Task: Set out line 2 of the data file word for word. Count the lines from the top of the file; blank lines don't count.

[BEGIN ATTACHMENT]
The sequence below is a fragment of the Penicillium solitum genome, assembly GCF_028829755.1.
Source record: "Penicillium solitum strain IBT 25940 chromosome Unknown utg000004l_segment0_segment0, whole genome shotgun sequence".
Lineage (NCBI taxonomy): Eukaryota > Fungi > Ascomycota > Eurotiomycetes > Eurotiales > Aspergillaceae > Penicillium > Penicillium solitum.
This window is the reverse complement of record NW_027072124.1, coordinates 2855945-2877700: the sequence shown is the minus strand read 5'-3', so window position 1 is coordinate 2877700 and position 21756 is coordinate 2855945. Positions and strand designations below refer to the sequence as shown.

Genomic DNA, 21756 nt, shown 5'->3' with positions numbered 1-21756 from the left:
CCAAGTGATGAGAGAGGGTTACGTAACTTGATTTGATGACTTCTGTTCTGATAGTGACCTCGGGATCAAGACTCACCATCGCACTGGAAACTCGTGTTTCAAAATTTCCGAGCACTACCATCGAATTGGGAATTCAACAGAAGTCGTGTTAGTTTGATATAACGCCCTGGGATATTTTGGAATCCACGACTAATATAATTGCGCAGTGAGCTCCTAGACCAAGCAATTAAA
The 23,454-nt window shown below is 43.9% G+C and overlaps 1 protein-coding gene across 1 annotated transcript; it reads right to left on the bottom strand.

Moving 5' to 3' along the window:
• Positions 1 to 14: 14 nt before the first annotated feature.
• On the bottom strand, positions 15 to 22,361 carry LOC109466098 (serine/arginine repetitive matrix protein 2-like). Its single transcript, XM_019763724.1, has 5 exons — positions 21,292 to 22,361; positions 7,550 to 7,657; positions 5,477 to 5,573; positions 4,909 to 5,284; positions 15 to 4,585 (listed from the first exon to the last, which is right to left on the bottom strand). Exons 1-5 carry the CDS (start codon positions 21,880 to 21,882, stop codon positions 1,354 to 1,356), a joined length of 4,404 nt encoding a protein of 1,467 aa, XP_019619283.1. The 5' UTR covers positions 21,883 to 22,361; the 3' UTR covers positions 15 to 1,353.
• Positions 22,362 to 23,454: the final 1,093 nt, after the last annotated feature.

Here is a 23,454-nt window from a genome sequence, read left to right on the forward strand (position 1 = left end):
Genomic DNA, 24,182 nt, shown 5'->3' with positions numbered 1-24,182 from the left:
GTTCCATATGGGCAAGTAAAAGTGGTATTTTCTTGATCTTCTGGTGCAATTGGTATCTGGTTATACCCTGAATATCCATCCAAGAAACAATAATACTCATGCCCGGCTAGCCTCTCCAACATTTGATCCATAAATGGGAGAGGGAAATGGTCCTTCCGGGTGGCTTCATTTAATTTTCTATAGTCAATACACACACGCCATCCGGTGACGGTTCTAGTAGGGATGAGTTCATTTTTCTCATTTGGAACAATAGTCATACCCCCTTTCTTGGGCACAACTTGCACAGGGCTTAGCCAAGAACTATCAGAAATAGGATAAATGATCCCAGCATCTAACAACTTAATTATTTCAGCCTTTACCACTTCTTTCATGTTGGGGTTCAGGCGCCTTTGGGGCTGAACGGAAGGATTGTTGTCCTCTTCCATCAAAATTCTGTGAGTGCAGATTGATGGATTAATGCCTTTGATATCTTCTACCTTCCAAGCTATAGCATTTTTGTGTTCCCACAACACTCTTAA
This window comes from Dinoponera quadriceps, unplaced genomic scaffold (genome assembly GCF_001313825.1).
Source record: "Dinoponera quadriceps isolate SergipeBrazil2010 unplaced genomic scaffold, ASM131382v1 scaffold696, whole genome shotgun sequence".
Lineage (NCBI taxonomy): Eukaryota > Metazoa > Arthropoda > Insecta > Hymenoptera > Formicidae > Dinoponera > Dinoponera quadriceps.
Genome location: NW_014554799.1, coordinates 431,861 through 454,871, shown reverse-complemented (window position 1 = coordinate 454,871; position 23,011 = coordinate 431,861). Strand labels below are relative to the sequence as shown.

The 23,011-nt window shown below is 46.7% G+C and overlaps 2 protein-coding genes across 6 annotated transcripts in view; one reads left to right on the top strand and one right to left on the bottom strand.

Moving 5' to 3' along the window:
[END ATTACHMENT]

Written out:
Source record: "Penicillium solitum strain IBT 25940 chromosome Unknown utg000004l_segment0_segment0, whole genome shotgun sequence".